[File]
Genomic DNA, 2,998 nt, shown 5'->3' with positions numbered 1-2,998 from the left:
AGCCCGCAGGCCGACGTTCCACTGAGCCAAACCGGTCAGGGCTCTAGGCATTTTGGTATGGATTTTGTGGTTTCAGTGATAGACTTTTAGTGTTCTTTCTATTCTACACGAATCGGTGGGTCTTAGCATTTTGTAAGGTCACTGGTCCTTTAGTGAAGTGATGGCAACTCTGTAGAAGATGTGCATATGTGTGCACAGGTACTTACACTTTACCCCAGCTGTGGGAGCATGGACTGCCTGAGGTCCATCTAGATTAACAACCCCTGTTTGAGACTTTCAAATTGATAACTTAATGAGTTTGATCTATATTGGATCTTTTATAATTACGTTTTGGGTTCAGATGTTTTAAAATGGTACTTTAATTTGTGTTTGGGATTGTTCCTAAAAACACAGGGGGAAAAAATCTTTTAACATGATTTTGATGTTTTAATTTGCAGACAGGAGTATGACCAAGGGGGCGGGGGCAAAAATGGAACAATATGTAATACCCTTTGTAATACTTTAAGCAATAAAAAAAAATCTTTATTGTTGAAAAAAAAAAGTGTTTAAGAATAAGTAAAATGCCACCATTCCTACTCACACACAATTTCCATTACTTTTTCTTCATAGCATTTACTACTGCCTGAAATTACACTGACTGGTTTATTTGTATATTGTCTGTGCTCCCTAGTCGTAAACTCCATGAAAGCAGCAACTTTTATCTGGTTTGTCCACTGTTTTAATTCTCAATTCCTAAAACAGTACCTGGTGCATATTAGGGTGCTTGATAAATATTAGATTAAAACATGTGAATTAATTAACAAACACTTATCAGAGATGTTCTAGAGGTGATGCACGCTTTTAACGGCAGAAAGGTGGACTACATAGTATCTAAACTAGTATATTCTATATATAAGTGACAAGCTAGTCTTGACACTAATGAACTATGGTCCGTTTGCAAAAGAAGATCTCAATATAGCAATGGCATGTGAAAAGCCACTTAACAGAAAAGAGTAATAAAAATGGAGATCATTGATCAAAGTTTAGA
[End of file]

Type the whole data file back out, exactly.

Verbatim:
Genomic DNA, 2,998 nt, shown 5'->3' with positions numbered 1-2,998 from the left:
AGCCCGCAGGCCGACGTTCCACTGAGCCAAACCGGTCAGGGCTCTAGGCATTTTGGTATGGATTTTGTGGTTTCAGTGATAGACTTTTAGTGTTCTTTCTATTCTACACGAATCGGTGGGTCTTAGCATTTTGTAAGGTCACTGGTCCTTTAGTGAAGTGATGGCAACTCTGTAGAAGATGTGCATATGTGTGCACAGGTACTTACACTTTACCCCAGCTGTGGGAGCATGGACTGCCTGAGGTCCATCTAGATTAACAACCCCTGTTTGAGACTTTCAAATTGATAACTTAATGAGTTTGATCTATATTGGATCTTTTATAATTACGTTTTGGGTTCAGATGTTTTAAAATGGTACTTTAATTTGTGTTTGGGATTGTTCCTAAAAACACAGGGGGAAAAAATCTTTTAACATGATTTTGATGTTTTAATTTGCAGACAGGAGTATGACCAAGGGGGCGGGGGCAAAAATGGAACAATATGTAATACCCTTTGTAATACTTTAAGCAATAAAAAAAAATCTTTATTGTTGAAAAAAAAAAGTGTTTAAGAATAAGTAAAATGCCACCATTCCTACTCACACACAATTTCCATTACTTTTTCTTCATAGCATTTACTACTGCCTGAAATTACACTGACTGGTTTATTTGTATATTGTCTGTGCTCCCTAGTCGTAAACTCCATGAAAGCAGCAACTTTTATCTGGTTTGTCCACTGTTTTAATTCTCAATTCCTAAAACAGTACCTGGTGCATATTAGGGTGCTTGATAAATATTAGATTAAAACATGTGAATTAATTAACAAACACTTATCAGAGATGTTCTAGAGGTGATGCACGCTTTTAACGGCAGAAAGGTGGACTACATAGTATCTAAACTAGTATATTCTATATATAAGTGACAAGCTAGTCTTGACACTAATGAACTATGGTCCGTTTGCAAAAGAAGATCTCAATATAGCAATGGCATGTGAAAAGCCACTTAACAGAAAAGAGTAATAAAAATGGAGATCATTGATCAAAGTTTAGA